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European briefing

Paul Stanley asks whether the ECJ is losing its way following its “extraordinary” approach to an immigration case referral

11 April 2003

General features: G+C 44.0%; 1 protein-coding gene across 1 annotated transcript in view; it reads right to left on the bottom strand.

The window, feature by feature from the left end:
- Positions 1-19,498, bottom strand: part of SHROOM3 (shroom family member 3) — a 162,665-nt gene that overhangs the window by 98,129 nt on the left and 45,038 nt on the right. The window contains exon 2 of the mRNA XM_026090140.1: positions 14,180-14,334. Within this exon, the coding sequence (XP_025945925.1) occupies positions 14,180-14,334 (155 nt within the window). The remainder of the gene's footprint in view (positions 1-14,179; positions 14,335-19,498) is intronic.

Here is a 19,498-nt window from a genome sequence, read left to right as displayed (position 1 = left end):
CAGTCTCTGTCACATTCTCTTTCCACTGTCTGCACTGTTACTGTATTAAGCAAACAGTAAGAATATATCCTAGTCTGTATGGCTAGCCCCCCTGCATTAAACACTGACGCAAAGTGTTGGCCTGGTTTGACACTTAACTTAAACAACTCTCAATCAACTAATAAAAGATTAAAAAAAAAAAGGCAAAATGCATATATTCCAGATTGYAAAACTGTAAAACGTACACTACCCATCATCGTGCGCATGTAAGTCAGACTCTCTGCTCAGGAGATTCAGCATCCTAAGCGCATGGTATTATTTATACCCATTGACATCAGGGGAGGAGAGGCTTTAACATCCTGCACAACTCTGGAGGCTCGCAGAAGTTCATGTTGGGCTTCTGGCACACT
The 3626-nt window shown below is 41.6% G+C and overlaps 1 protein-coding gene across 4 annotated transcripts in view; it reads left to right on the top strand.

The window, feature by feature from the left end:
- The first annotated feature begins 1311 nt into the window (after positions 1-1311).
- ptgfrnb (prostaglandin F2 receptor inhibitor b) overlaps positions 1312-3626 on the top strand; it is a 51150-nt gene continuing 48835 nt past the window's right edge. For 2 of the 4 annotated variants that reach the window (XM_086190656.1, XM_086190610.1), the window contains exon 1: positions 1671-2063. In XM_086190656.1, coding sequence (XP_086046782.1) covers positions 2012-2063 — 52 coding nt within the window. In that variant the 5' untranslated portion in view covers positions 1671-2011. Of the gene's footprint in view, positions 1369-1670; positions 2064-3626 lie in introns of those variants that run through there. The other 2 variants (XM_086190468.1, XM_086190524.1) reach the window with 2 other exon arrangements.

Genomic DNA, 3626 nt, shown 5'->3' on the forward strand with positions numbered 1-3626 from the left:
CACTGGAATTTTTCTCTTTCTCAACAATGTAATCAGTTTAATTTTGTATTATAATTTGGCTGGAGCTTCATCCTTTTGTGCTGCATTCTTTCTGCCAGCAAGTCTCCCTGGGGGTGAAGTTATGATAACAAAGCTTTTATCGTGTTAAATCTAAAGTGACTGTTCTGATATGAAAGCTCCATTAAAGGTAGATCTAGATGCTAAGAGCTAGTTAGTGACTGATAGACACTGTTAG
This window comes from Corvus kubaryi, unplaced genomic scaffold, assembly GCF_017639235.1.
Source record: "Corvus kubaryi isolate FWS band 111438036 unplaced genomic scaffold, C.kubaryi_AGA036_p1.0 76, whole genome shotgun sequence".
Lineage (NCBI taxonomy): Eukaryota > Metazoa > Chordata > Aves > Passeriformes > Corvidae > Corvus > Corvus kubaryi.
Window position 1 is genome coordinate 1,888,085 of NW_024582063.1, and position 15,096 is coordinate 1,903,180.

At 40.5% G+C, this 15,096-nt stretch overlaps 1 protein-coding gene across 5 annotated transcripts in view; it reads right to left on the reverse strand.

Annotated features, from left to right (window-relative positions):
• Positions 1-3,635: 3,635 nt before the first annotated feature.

On 6 March 2000 the ECJ gave judgment in Case C–466/00 Kaba. This is a messy case, which might have raised important points of constitutional law. In the event, the ECJ has ducked the most difficult issue . Under the Immigration Rules the spouse of a non-EEA national ‘present and settled’ here may obtain indefinite leave to remain in the UK after living here for one year. The spouse of an EU national, however, can only seek indefinite leave to remain after living here for four years. Kaba, a Yugoslav national married to a French national, fell into this latter category. He complained that he was receiving discriminatory treatment. Sequence of events The case was referred by an Immigration Adjudicator (IA) to the ECJ in 1998. In 2000, the ECJ ruled against the complaint. But it did so using arguments which had emerged for the first time in the Advocate General’s opinion. Under the ECJ’s rules of procedure the parties had had no opportunity to comment on t...

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